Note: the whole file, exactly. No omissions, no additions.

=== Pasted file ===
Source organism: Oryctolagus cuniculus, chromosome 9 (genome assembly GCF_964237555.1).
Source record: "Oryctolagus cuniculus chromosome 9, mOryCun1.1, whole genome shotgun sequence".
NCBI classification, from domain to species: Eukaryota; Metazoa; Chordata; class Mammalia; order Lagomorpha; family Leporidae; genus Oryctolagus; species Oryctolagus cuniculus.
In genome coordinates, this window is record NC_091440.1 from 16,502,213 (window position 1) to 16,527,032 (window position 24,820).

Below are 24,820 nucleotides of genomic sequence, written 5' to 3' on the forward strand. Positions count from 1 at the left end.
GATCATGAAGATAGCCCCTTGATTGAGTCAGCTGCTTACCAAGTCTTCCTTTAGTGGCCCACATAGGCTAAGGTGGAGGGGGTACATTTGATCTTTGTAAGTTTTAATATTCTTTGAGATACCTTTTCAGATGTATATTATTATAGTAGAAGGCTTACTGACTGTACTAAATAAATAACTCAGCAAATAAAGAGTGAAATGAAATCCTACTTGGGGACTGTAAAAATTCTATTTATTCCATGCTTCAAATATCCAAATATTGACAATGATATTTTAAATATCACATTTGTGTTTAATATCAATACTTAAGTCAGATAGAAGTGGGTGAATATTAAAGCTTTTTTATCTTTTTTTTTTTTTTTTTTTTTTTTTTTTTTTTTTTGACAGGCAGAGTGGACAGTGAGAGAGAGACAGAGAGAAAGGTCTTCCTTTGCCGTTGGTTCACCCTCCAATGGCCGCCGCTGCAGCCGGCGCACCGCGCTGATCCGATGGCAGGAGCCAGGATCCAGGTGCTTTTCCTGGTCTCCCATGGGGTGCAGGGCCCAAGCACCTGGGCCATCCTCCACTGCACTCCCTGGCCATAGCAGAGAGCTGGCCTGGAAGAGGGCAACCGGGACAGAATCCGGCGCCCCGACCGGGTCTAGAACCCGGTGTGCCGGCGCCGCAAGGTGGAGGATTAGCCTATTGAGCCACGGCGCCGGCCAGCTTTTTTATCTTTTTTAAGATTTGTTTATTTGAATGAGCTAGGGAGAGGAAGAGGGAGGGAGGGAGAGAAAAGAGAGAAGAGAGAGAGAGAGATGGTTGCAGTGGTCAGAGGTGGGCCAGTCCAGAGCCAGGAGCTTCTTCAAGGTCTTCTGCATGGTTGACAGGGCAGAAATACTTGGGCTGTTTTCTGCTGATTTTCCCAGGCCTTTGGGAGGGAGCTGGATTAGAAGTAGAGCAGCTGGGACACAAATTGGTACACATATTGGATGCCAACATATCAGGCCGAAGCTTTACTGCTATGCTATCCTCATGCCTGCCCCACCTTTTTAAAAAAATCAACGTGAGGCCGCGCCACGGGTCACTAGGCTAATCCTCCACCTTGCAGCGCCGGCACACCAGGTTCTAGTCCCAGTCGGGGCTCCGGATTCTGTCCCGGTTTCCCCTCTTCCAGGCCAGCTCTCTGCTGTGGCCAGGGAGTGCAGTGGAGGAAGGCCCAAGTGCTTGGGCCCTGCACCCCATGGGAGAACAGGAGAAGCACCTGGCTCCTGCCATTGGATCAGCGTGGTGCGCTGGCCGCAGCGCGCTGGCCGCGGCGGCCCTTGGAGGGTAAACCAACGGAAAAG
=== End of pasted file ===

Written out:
Source organism: Oryctolagus cuniculus, chromosome 9 (genome assembly GCF_964237555.1).
Source record: "Oryctolagus cuniculus chromosome 9, mOryCun1.1, whole genome shotgun sequence".
NCBI classification, from domain to species: Eukaryota; Metazoa; Chordata; class Mammalia; order Lagomorpha; family Leporidae; genus Oryctolagus; species Oryctolagus cuniculus.
In genome coordinates, this window is record NC_091440.1 from 16,502,213 (window position 1) to 16,527,032 (window position 24,820).

Below are 24,820 nucleotides of genomic sequence, written 5' to 3' on the forward strand. Positions count from 1 at the left end.
GATCATGAAGATAGCCCCTTGATTGAGTCAGCTGCTTACCAAGTCTTCCTTTAGTGGCCCACATAGGCTAAGGTGGAGGGGGTACATTTGATCTTTGTAAGTTTTAATATTCTTTGAGATACCTTTTCAGATGTATATTATTATAGTAGAAGGCTTACTGACTGTACTAAATAAATAACTCAGCAAATAAAGAGTGAAATGAAATCCTACTTGGGGACTGTAAAAATTCTATTTATTCCATGCTTCAAATATCCAAATATTGACAATGATATTTTAAATATCACATTTGTGTTTAATATCAATACTTAAGTCAGATAGAAGTGGGTGAATATTAAAGCTTTTTTATCTTTTTTTTTTTTTTTTTTTTTTTTTTTTTTTTTTTGACAGGCAGAGTGGACAGTGAGAGAGAGACAGAGAGAAAGGTCTTCCTTTGCCGTTGGTTCACCCTCCAATGGCCGCCGCTGCAGCCGGCGCACCGCGCTGATCCGATGGCAGGAGCCAGGATCCAGGTGCTTTTCCTGGTCTCCCATGGGGTGCAGGGCCCAAGCACCTGGGCCATCCTCCACTGCACTCCCTGGCCATAGCAGAGAGCTGGCCTGGAAGAGGGCAACCGGGACAGAATCCGGCGCCCCGACCGGGTCTAGAACCCGGTGTGCCGGCGCCGCAAGGTGGAGGATTAGCCTATTGAGCCACGGCGCCGGCCAGCTTTTTTATCTTTTTTAAGATTTGTTTATTTGAATGAGCTAGGGAGAGGAAGAGGGAGGGAGGGAGAGAAAAGAGAGAAGAGAGAGAGAGAGATGGTTGCAGTGGTCAGAGGTGGGCCAGTCCAGAGCCAGGAGCTTCTTCAAGGTCTTCTGCATGGTTGACAGGGCAGAAATACTTGGGCTGTTTTCTGCTGATTTTCCCAGGCCTTTGGGAGGGAGCTGGATTAGAAGTAGAGCAGCTGGGACACAAATTGGTACACATATTGGATGCCAACATATCAGGCCGAAGCTTTACTGCTATGCTATCCTCATGCCTGCCCCACCTTTTTAAAAAAATCAACGTGAGGCCGCGCCACGGGTCACTAGGCTAATCCTCCACCTTGCAGCGCCGGCACACCAGGTTCTAGTCCCAGTCGGGGCTCCGGATTCTGTCCCGGTTTCCCCTCTTCCAGGCCAGCTCTCTGCTGTGGCCAGGGAGTGCAGTGGAGGAAGGCCCAAGTGCTTGGGCCCTGCACCCCATGGGAGAACAGGAGAAGCACCTGGCTCCTGCCATTGGATCAGCGTGGTGCGCTGGCCGCAGCGCGCTGGCCGCGGCGGCCCTTGGAGGGTAAACCAACGGAAAAG